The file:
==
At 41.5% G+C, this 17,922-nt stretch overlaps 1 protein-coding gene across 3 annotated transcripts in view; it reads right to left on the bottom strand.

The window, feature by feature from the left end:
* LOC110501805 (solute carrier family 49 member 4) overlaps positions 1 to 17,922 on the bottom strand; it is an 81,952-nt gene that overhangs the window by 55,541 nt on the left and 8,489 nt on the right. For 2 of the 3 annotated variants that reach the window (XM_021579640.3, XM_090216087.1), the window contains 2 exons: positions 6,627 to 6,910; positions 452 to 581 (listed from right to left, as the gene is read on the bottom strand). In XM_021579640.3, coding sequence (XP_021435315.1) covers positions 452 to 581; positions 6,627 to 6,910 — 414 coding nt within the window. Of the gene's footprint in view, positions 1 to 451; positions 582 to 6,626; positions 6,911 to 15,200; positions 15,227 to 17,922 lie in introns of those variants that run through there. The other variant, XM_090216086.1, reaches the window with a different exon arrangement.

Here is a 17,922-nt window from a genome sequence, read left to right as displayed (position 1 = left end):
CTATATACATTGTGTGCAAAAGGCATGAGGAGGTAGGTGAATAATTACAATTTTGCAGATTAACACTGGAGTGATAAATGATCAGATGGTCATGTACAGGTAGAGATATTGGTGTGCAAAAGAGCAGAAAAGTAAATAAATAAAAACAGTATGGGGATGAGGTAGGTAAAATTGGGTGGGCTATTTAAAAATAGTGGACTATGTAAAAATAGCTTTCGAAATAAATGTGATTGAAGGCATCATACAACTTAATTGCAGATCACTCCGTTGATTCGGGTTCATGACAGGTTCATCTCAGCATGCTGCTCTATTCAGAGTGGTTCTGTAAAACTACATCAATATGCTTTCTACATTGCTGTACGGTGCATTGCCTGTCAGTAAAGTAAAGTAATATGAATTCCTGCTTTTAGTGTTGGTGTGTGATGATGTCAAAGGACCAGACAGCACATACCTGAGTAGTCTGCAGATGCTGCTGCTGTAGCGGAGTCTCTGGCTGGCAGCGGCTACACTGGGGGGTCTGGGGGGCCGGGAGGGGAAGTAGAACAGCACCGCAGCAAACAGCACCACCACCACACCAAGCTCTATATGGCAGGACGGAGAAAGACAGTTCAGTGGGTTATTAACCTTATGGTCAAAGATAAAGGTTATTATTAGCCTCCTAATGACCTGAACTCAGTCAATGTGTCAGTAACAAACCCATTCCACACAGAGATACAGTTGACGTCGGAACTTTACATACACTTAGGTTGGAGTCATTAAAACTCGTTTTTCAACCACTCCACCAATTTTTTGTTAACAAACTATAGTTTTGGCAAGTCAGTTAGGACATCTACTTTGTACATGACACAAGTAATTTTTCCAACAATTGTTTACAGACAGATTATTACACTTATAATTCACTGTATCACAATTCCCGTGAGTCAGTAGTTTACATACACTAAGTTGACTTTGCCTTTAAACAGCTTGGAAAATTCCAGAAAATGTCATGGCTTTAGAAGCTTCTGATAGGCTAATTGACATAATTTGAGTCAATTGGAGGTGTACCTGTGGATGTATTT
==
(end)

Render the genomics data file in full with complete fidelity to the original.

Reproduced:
At 41.5% G+C, this 17,922-nt stretch overlaps 1 protein-coding gene across 3 annotated transcripts in view; it reads right to left on the bottom strand.

The window, feature by feature from the left end:
* LOC110501805 (solute carrier family 49 member 4) overlaps positions 1 to 17,922 on the bottom strand; it is an 81,952-nt gene that overhangs the window by 55,541 nt on the left and 8,489 nt on the right. For 2 of the 3 annotated variants that reach the window (XM_021579640.3, XM_090216087.1), the window contains 2 exons: positions 6,627 to 6,910; positions 452 to 581 (listed from right to left, as the gene is read on the bottom strand). In XM_021579640.3, coding sequence (XP_021435315.1) covers positions 452 to 581; positions 6,627 to 6,910 — 414 coding nt within the window. Of the gene's footprint in view, positions 1 to 451; positions 582 to 6,626; positions 6,911 to 15,200; positions 15,227 to 17,922 lie in introns of those variants that run through there. The other variant, XM_090216086.1, reaches the window with a different exon arrangement.

Here is a 17,922-nt window from a genome sequence, read left to right as displayed (position 1 = left end):
CTATATACATTGTGTGCAAAAGGCATGAGGAGGTAGGTGAATAATTACAATTTTGCAGATTAACACTGGAGTGATAAATGATCAGATGGTCATGTACAGGTAGAGATATTGGTGTGCAAAAGAGCAGAAAAGTAAATAAATAAAAACAGTATGGGGATGAGGTAGGTAAAATTGGGTGGGCTATTTAAAAATAGTGGACTATGTAAAAATAGCTTTCGAAATAAATGTGATTGAAGGCATCATACAACTTAATTGCAGATCACTCCGTTGATTCGGGTTCATGACAGGTTCATCTCAGCATGCTGCTCTATTCAGAGTGGTTCTGTAAAACTACATCAATATGCTTTCTACATTGCTGTACGGTGCATTGCCTGTCAGTAAAGTAAAGTAATATGAATTCCTGCTTTTAGTGTTGGTGTGTGATGATGTCAAAGGACCAGACAGCACATACCTGAGTAGTCTGCAGATGCTGCTGCTGTAGCGGAGTCTCTGGCTGGCAGCGGCTACACTGGGGGGTCTGGGGGGCCGGGAGGGGAAGTAGAACAGCACCGCAGCAAACAGCACCACCACCACACCAAGCTCTATATGGCAGGACGGAGAAAGACAGTTCAGTGGGTTATTAACCTTATGGTCAAAGATAAAGGTTATTATTAGCCTCCTAATGACCTGAACTCAGTCAATGTGTCAGTAACAAACCCATTCCACACAGAGATACAGTTGACGTCGGAACTTTACATACACTTAGGTTGGAGTCATTAAAACTCGTTTTTCAACCACTCCACCAATTTTTTGTTAACAAACTATAGTTTTGGCAAGTCAGTTAGGACATCTACTTTGTACATGACACAAGTAATTTTTCCAACAATTGTTTACAGACAGATTATTACACTTATAATTCACTGTATCACAATTCCCGTGAGTCAGTAGTTTACATACACTAAGTTGACTTTGCCTTTAAACAGCTTGGAAAATTCCAGAAAATGTCATGGCTTTAGAAGCTTCTGATAGGCTAATTGACATAATTTGAGTCAATTGGAGGTGTACCTGTGGATGTATTT